When the International Budget Partnership first started in 1997, civil society groups doing budget work across the world were few and sparse. At the first international meetings convened by the IBP in late 1990s, only a handful of groups participated. As interest in this work spread, and as IBP and others started training, supporting and linking up civil society organizations in a growing number of countries who used budget analysis and advocacy as part of their activities, approaches and tools, their number multiplied. Nowadays, so--called ‘budget groups’, or CSOs doing budget work, exist in most countries around the world, and have also grown in capacity, skills and influence. In October 2011, 118 IBP partners from 56 countries signed the Dar Declaration of Principles, a statement on the need to ire mprove budget transparency, participation and accountability across the world, under the banner ‘Make Budgets Public Now!’. The Open Budget Survey has worked with civil society groups in approximately 75 countries to complete the 2008 Open Budget Survey, in approximately 85 countries to complete the 2010 Open Budget Survey, and in approximately 90 countries to complete the 2012 Open Budget Survey. The majority of these groups were involved in multiple rounds of the Survey. These numbers show how the budget movement has grown steadily, and how IBP has had an important role as leader, convener, and supporter.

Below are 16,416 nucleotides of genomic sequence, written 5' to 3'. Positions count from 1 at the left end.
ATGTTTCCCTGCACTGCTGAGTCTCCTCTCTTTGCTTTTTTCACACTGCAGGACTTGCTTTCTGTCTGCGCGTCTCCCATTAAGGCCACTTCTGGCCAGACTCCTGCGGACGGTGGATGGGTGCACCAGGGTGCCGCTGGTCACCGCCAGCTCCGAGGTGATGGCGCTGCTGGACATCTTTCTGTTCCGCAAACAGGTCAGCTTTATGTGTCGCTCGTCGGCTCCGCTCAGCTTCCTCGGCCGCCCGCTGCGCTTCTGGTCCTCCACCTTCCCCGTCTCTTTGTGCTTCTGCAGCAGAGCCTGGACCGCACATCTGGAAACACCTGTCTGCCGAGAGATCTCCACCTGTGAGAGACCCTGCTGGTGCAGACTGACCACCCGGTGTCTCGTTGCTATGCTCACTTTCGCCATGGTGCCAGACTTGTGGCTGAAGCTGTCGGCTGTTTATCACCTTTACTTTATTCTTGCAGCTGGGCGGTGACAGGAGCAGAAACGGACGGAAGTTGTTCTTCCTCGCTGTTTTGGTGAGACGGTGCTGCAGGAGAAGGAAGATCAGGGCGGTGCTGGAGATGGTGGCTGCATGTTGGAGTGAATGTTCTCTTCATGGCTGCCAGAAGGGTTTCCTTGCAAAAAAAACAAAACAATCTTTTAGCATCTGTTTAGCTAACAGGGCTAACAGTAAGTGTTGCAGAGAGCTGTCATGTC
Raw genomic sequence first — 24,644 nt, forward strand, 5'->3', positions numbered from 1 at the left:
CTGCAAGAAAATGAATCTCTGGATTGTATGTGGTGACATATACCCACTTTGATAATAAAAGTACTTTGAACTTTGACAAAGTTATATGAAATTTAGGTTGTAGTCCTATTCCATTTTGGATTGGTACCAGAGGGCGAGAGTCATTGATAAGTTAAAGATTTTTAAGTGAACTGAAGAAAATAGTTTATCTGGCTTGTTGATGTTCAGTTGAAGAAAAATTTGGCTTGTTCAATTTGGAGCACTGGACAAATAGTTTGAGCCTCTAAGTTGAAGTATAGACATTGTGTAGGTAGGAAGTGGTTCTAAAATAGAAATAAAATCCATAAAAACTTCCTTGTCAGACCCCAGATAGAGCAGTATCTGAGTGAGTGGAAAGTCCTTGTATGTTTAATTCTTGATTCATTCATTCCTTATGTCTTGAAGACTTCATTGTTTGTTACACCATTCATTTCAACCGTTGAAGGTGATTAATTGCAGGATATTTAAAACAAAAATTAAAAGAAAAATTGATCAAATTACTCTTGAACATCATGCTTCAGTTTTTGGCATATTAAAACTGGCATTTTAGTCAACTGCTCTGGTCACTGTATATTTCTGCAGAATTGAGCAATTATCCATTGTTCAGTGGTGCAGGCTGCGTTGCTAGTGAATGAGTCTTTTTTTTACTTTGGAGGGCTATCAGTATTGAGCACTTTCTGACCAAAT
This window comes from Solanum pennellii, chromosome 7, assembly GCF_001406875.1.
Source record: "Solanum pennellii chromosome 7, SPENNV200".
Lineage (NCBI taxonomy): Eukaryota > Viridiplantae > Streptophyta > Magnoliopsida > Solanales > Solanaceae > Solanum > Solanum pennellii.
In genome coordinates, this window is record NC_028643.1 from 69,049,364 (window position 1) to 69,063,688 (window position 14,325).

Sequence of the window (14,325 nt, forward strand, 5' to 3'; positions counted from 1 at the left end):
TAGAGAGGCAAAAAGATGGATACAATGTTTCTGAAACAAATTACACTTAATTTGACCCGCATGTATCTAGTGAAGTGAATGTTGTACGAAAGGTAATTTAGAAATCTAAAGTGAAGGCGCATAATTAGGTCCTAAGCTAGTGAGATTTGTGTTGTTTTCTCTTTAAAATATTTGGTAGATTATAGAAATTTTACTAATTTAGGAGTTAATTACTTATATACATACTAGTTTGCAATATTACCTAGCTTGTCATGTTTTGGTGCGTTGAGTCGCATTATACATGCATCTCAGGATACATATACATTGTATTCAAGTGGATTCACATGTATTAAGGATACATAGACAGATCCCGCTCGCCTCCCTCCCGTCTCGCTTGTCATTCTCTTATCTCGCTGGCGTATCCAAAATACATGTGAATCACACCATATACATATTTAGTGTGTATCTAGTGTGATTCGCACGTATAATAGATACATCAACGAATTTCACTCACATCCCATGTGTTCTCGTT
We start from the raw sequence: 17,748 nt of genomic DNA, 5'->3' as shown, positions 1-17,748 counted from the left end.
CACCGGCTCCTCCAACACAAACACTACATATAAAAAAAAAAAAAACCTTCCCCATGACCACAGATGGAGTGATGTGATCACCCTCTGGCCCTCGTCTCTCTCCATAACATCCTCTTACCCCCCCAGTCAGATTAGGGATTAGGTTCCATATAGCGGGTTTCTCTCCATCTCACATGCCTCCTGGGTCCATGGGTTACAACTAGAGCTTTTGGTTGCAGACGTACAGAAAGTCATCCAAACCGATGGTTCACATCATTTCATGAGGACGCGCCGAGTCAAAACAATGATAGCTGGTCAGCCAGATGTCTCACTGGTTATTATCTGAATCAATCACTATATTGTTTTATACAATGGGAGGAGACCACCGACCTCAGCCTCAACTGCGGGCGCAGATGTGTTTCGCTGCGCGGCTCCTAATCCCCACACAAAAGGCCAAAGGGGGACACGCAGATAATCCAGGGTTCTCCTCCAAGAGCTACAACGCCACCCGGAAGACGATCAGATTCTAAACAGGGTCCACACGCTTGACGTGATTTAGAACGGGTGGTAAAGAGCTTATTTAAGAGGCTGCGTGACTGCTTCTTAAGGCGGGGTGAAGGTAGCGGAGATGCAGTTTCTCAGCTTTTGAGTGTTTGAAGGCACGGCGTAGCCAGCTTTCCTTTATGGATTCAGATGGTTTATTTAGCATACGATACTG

The IBP focuses on budgets because evidence shows that they are the most powerful tool a government has to meet the needs and priorities of its people, particularly those from poor and disadvantaged communities. We work to make government budget systems more transparent and accountable to the public based on our belief that transparency and accountability can make budgets more responsive to the needs of poor and low--income people. Our belief is supported by a growing body of evidence showing that when ordinary people have access to budget information and the opportunity to participate in the budget process, they can contribute to substantive improvements in governance and service delivery.